We got to be good friends with Edward Bernays, the father of Public Relations, in late 1985. He had invited us out to dinner at the Waldorf. I brought along my then-boyfriend Barry (*now husband). Barry had never heard of Bernays before because he was a graphic artist, not a PR guy. I was in awe, I could hardly speak through dinner. Bernays was talking about the clients he worked for; people like Henry Ford, Thomas Edison, Enrico Caruso, Eleanor Roosevelt - EVERYBODY who was anybody in the 20th century. Barry said we've got to start interviewing this guy.
So that’s what we started doing. Starting in 1986, we’d go up 2-3 times a year. Eventually Barry and I got married and had children, who actually grew up thinking Bernays was their grandfather. He loved our kids, absolutely loved them. We have these great videos of him singing lullabies to our children.
Bernays’ whole house was like a time capsule. He was practically engaged in every historical moment of the 20th century, like in ZELIG. There’s a 9 year old Bernays sitting at a patio table with his uncle Sigmund Freud...…there’s a picture of Sigmund Freud with Bernays's mother, who was Freud’s sister, with Walter Cronkite…there’s a photo of Bernays with Calvin Coolidge, Eleanor Roosevelt, Herbert Hoover. The whole house was filled with these 8x10 black and white photos of Bernays with events - like the signing of the Paris Peace Treaty with President Wilson.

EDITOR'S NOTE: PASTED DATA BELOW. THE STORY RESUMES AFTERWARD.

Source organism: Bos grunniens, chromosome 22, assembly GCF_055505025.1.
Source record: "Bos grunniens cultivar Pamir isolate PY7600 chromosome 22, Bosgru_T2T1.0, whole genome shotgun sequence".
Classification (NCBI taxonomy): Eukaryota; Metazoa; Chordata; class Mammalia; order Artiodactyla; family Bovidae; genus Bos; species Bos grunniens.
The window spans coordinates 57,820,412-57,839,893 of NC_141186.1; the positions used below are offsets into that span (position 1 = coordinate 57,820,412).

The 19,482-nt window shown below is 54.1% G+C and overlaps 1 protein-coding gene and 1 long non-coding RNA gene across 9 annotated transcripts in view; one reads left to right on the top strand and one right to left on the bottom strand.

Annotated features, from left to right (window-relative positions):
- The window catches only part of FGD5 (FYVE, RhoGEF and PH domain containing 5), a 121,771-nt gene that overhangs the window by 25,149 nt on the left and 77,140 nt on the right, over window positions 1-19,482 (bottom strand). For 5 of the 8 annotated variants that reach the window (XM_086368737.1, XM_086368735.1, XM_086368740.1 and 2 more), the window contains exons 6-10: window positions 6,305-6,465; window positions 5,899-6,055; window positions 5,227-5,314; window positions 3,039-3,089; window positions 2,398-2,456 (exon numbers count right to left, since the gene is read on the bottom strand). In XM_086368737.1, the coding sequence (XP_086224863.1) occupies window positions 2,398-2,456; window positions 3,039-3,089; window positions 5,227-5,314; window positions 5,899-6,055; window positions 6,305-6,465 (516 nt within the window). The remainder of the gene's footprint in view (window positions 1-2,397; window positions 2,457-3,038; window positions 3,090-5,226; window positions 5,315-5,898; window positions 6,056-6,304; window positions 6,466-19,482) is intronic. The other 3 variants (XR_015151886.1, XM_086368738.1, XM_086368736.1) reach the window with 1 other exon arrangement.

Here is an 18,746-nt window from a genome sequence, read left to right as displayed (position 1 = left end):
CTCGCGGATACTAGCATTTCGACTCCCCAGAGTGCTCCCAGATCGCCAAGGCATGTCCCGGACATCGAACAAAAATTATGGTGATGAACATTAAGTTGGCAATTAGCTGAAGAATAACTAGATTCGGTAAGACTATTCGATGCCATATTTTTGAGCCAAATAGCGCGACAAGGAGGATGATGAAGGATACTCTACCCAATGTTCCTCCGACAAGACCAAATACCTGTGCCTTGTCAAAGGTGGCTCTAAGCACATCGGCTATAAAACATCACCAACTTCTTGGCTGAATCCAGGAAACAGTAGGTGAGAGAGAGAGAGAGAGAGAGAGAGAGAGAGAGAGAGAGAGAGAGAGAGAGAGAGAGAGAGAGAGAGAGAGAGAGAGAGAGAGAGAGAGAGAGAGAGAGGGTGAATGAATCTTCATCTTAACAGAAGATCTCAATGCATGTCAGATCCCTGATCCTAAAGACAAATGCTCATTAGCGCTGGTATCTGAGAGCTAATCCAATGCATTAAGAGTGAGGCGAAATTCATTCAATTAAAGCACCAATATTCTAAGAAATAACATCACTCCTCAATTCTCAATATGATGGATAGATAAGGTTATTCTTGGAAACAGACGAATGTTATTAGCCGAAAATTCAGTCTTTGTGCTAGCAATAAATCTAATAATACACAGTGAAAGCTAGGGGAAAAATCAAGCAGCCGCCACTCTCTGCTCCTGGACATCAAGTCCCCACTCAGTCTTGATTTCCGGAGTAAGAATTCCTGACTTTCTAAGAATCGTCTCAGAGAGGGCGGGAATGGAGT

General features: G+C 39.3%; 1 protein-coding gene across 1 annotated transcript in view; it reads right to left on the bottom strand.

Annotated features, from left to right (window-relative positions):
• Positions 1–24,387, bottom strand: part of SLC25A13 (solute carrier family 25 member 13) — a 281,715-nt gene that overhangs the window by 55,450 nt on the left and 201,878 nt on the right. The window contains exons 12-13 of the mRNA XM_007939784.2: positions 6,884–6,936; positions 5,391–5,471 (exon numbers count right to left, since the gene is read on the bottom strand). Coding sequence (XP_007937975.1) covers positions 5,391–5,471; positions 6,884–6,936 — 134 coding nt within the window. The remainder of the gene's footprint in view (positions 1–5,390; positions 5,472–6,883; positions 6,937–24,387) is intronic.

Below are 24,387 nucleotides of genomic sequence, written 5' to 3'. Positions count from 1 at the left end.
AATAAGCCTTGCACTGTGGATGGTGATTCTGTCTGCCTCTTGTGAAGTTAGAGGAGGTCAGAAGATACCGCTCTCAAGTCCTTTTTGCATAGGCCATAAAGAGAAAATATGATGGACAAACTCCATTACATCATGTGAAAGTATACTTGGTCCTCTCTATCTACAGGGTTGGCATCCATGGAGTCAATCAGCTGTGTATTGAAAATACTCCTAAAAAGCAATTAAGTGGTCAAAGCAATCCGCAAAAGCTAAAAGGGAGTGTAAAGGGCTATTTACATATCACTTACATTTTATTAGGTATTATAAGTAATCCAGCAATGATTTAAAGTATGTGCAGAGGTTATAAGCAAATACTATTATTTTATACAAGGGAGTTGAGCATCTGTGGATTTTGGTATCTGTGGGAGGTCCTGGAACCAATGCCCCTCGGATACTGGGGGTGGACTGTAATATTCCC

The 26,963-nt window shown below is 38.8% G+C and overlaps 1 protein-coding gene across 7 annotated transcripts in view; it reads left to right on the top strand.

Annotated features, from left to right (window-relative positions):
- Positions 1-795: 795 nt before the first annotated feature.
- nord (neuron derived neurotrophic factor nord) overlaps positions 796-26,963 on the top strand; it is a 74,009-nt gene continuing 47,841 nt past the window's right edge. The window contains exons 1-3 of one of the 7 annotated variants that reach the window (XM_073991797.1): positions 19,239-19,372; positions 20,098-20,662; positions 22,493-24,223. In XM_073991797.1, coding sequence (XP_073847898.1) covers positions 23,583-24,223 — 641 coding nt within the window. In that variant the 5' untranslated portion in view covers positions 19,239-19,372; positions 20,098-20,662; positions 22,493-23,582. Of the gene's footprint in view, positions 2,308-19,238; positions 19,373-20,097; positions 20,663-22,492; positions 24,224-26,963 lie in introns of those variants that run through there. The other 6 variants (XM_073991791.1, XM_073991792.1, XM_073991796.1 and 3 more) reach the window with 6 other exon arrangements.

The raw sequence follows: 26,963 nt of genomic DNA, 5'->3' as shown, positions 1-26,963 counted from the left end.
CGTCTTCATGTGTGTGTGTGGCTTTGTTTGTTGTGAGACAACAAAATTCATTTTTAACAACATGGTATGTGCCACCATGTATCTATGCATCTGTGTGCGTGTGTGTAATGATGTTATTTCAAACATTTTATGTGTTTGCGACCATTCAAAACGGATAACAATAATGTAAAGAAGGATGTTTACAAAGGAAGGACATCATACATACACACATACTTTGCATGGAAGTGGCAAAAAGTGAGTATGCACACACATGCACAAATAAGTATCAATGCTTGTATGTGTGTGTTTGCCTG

One day, when he was 101, we asked Bernays, “What are you going to do with all this stuff when you’re no longer living here?” He said, “Well, I’d like to turn my house into a museum.” And I said “What kind?” And he said “A museum of public relations.” And I said “Well, Eddie, to be frank, your family probably won't want to go along with it." The house was a mansion from 1849, by the way. Then he asked, “Well, will you make a museum of public relations?” Despite not knowing the first thing about building a museum from scratch, Barry and I told him “Yes, we’ll make a museum.” Sometimes, you run into opportunities that seem impossible, but you cannot turn them down, because they are the ones that are meant to change your life.
After Bernays died, the family invited us to come up to take artifacts from the house. Everything that the Library of Congress didn’t want, we took. We walked around from room to room, with the Librarian in charge of his collection from the Library of Congress. She had first dibs, and we took everything that related to public relations. We packed up all the stuff in our truck, drove it back down to the City, and we were going to give the items to PRSA, our trade association, but they didn’t want it. They didn't want the responsibility. It was now up to us to carry out Bernays's wishes, and create a museum starting with his collection. It became so popular that we were urged to make it a nonprofit, so we could raise money. We first had to get a charter from the State of New York Department of Education so we could become a